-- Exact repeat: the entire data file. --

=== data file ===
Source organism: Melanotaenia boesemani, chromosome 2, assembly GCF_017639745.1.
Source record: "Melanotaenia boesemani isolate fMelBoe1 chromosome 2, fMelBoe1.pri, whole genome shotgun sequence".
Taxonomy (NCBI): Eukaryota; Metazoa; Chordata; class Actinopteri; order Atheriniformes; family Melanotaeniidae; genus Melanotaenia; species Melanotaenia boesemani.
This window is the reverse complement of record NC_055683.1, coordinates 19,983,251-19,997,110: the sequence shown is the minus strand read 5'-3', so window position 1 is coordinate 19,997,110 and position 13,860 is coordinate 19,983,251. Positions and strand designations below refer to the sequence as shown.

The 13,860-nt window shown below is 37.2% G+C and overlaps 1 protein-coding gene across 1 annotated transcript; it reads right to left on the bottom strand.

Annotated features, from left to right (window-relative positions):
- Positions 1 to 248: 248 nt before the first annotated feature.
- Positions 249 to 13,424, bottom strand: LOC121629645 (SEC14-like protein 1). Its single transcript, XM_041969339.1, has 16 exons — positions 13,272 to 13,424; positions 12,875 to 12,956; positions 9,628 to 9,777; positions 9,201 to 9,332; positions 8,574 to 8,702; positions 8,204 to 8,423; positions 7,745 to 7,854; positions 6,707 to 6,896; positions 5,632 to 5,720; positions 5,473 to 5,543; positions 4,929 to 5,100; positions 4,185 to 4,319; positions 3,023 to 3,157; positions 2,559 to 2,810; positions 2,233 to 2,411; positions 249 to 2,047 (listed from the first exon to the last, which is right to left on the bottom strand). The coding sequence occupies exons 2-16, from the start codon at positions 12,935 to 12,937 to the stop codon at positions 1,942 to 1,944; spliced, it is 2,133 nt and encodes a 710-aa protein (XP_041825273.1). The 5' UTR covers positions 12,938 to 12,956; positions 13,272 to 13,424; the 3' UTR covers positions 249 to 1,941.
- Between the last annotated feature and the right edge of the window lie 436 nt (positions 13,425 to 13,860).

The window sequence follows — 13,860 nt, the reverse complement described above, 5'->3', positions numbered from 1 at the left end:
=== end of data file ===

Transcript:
Source organism: Melanotaenia boesemani, chromosome 2, assembly GCF_017639745.1.
Source record: "Melanotaenia boesemani isolate fMelBoe1 chromosome 2, fMelBoe1.pri, whole genome shotgun sequence".
Taxonomy (NCBI): Eukaryota; Metazoa; Chordata; class Actinopteri; order Atheriniformes; family Melanotaeniidae; genus Melanotaenia; species Melanotaenia boesemani.
This window is the reverse complement of record NC_055683.1, coordinates 19,983,251-19,997,110: the sequence shown is the minus strand read 5'-3', so window position 1 is coordinate 19,997,110 and position 13,860 is coordinate 19,983,251. Positions and strand designations below refer to the sequence as shown.

The 13,860-nt window shown below is 37.2% G+C and overlaps 1 protein-coding gene across 1 annotated transcript; it reads right to left on the bottom strand.

Annotated features, from left to right (window-relative positions):
- Positions 1 to 248: 248 nt before the first annotated feature.
- Positions 249 to 13,424, bottom strand: LOC121629645 (SEC14-like protein 1). Its single transcript, XM_041969339.1, has 16 exons — positions 13,272 to 13,424; positions 12,875 to 12,956; positions 9,628 to 9,777; positions 9,201 to 9,332; positions 8,574 to 8,702; positions 8,204 to 8,423; positions 7,745 to 7,854; positions 6,707 to 6,896; positions 5,632 to 5,720; positions 5,473 to 5,543; positions 4,929 to 5,100; positions 4,185 to 4,319; positions 3,023 to 3,157; positions 2,559 to 2,810; positions 2,233 to 2,411; positions 249 to 2,047 (listed from the first exon to the last, which is right to left on the bottom strand). The coding sequence occupies exons 2-16, from the start codon at positions 12,935 to 12,937 to the stop codon at positions 1,942 to 1,944; spliced, it is 2,133 nt and encodes a 710-aa protein (XP_041825273.1). The 5' UTR covers positions 12,938 to 12,956; positions 13,272 to 13,424; the 3' UTR covers positions 249 to 1,941.
- Between the last annotated feature and the right edge of the window lie 436 nt (positions 13,425 to 13,860).

The window sequence follows — 13,860 nt, the reverse complement described above, 5'->3', positions numbered from 1 at the left end: